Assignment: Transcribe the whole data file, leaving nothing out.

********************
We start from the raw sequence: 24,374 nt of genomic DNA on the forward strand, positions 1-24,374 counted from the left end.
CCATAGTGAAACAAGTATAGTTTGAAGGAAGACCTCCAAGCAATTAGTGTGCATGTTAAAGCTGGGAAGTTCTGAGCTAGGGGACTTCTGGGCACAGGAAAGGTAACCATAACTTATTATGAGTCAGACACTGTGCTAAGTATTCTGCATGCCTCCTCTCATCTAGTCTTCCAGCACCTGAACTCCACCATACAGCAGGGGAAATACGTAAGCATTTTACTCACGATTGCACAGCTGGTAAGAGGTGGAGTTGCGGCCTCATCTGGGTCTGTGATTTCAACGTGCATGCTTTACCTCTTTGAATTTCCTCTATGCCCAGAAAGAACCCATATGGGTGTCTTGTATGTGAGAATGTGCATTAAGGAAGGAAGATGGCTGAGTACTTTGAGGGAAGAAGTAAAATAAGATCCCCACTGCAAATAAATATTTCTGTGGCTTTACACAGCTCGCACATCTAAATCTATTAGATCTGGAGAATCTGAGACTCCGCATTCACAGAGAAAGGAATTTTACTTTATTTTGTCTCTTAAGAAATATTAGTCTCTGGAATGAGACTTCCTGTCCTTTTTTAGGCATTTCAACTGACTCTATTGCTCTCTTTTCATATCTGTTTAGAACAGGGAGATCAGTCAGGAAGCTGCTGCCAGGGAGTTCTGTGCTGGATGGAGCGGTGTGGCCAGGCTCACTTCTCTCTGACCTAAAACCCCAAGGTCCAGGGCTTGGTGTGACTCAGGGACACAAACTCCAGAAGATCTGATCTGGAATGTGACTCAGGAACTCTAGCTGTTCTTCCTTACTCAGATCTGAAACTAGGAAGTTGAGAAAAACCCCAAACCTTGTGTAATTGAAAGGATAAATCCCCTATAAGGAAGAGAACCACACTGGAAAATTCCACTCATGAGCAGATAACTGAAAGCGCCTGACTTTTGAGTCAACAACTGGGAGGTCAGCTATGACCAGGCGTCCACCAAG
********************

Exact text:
We start from the raw sequence: 24,374 nt of genomic DNA on the forward strand, positions 1-24,374 counted from the left end.
CCATAGTGAAACAAGTATAGTTTGAAGGAAGACCTCCAAGCAATTAGTGTGCATGTTAAAGCTGGGAAGTTCTGAGCTAGGGGACTTCTGGGCACAGGAAAGGTAACCATAACTTATTATGAGTCAGACACTGTGCTAAGTATTCTGCATGCCTCCTCTCATCTAGTCTTCCAGCACCTGAACTCCACCATACAGCAGGGGAAATACGTAAGCATTTTACTCACGATTGCACAGCTGGTAAGAGGTGGAGTTGCGGCCTCATCTGGGTCTGTGATTTCAACGTGCATGCTTTACCTCTTTGAATTTCCTCTATGCCCAGAAAGAACCCATATGGGTGTCTTGTATGTGAGAATGTGCATTAAGGAAGGAAGATGGCTGAGTACTTTGAGGGAAGAAGTAAAATAAGATCCCCACTGCAAATAAATATTTCTGTGGCTTTACACAGCTCGCACATCTAAATCTATTAGATCTGGAGAATCTGAGACTCCGCATTCACAGAGAAAGGAATTTTACTTTATTTTGTCTCTTAAGAAATATTAGTCTCTGGAATGAGACTTCCTGTCCTTTTTTAGGCATTTCAACTGACTCTATTGCTCTCTTTTCATATCTGTTTAGAACAGGGAGATCAGTCAGGAAGCTGCTGCCAGGGAGTTCTGTGCTGGATGGAGCGGTGTGGCCAGGCTCACTTCTCTCTGACCTAAAACCCCAAGGTCCAGGGCTTGGTGTGACTCAGGGACACAAACTCCAGAAGATCTGATCTGGAATGTGACTCAGGAACTCTAGCTGTTCTTCCTTACTCAGATCTGAAACTAGGAAGTTGAGAAAAACCCCAAACCTTGTGTAATTGAAAGGATAAATCCCCTATAAGGAAGAGAACCACACTGGAAAATTCCACTCATGAGCAGATAACTGAAAGCGCCTGACTTTTGAGTCAACAACTGGGAGGTCAGCTATGACCAGGCGTCCACCAAG